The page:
The current novel coronavirus (COVID-19) pandemic has highlighted health disparities in the United States. Compared with white patients and/or those with a higher income, patients who are black, American Indian, or live in low-income households are more susceptible to COVID-19, according to research published in the American Journal of Preventive Medicine.

“These inequities in risk are compounded by structural disparities in access to medical insurance, wealth, and income volatility,” reported the investigators. “Identifying those at a heightened risk of severe illness is essential for modeling disease, advancing health equity, and limiting morbidity and mortality.”  Specifically, for COVID-19, it will be necessary to design return-to-work criteria and allocate economic assistance.

To identify patients at heightened risk, the researchers used data from the 2018 Behavioral Risk Factor Surveillance System which captured survey results from >400,000 adults. Participants were included that had at least 1 of the Centers of Disease Control and Prevention criteria for risk of severe illness from COVID-19 by age group, race/ethnicity, and household income (<$25,000).

A total of 387,304 participants were identified for the overall and race/ethnicity analyses and 336,861 for the income analysis. The researchers found that approximately 97 million Americans (43% of adults) were at higher risk of illness from COVID-19. Among those aged <65 years, 28% were at higher risk, including 18% of those aged 18 to 24 years.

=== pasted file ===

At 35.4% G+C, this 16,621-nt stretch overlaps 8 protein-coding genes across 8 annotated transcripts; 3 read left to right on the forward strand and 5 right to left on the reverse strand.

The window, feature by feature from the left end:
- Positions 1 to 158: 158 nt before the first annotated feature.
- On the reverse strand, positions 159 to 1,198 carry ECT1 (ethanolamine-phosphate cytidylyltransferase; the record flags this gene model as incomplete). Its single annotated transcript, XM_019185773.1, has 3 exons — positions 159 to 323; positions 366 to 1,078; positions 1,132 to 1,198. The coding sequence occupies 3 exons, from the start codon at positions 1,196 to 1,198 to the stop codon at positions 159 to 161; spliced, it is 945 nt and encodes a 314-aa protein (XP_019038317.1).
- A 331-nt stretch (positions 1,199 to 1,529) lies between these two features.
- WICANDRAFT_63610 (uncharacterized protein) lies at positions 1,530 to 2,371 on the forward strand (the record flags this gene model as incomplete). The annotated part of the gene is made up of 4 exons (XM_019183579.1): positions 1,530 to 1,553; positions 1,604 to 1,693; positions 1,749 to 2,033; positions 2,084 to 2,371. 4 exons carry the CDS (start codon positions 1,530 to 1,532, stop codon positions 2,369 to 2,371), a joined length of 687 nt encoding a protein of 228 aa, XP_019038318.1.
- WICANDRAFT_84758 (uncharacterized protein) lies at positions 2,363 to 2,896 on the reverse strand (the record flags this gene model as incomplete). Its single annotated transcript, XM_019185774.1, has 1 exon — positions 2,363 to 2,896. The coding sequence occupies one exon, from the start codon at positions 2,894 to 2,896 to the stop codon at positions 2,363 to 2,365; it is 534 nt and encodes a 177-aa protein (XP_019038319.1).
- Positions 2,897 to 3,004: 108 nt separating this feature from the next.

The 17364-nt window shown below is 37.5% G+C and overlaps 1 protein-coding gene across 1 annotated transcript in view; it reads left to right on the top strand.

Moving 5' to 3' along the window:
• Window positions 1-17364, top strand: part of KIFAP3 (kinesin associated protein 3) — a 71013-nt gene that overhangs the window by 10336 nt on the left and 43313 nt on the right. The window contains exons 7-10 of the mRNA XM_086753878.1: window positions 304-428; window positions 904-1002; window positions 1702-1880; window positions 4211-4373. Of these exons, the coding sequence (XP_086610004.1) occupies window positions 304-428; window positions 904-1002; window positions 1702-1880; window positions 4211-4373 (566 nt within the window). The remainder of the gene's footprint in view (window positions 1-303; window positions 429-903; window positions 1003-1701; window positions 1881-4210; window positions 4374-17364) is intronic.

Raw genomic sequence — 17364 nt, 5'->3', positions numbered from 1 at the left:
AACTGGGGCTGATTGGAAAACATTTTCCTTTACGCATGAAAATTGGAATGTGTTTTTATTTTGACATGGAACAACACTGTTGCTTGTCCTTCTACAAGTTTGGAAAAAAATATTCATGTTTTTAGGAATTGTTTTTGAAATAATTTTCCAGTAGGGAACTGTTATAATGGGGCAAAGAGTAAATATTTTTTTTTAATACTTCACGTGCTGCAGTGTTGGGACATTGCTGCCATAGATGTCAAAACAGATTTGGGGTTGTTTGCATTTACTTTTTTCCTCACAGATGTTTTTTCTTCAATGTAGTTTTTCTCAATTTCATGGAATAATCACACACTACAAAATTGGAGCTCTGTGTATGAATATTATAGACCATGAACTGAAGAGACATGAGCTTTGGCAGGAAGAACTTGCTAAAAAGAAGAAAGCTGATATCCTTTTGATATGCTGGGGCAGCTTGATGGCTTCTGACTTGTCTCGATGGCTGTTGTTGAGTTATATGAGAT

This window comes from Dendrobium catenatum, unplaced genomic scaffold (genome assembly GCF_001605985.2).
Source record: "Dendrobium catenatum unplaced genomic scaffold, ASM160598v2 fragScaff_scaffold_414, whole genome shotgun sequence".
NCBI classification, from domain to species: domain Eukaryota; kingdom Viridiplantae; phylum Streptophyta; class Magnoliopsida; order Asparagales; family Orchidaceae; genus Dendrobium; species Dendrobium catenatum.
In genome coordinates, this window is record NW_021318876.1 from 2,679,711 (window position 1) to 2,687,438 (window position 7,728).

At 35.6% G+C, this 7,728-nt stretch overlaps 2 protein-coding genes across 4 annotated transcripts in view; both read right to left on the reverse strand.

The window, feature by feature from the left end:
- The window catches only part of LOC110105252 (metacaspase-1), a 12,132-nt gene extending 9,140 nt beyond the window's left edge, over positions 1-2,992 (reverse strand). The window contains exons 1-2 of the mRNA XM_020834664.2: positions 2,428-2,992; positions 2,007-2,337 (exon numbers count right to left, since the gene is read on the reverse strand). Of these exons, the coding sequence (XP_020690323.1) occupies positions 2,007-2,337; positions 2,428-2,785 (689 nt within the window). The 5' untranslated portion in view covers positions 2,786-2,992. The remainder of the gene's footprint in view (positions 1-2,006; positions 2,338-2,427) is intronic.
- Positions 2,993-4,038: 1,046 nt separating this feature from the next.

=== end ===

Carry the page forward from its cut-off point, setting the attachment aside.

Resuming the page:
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These health disparities in risk were found across age groups, noted the researchers. Of those <65 years of age, 33% of black and 42% of American Indian adults were at higher risk compared with 27% of white adults. A total of 11% of black and 18% of American Indian people had multiple risk factors compared with 8% of white people. Among those aged ≥65 years, 69% of American Indian and 61% of black people had additional risk factors beyond age compared with 54% of white people.

When looking at income, the researchers found that at least 25 million low-income Americans were at higher risk for COVID-19; among those aged <65 years, 40% of low-income people were at higher risk compared with 24% of those with higher income. Income disparities was associated with multiple risk factors among those aged <65 years (16% low-income vs 6% higher-income) and >65 years (63% low-income vs 52% higher-income.

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“It is vital that these race/ethnicity and income disparities in risk be consider in physical distancing policies and other protective measures, particularly for those who work in essential industries,” concluded the authors.


Raifman M, Raifman J. Disparities in the population at risk of severe illness from COVID-19 by race/ethnicity and income. Am J Prev Med. In press.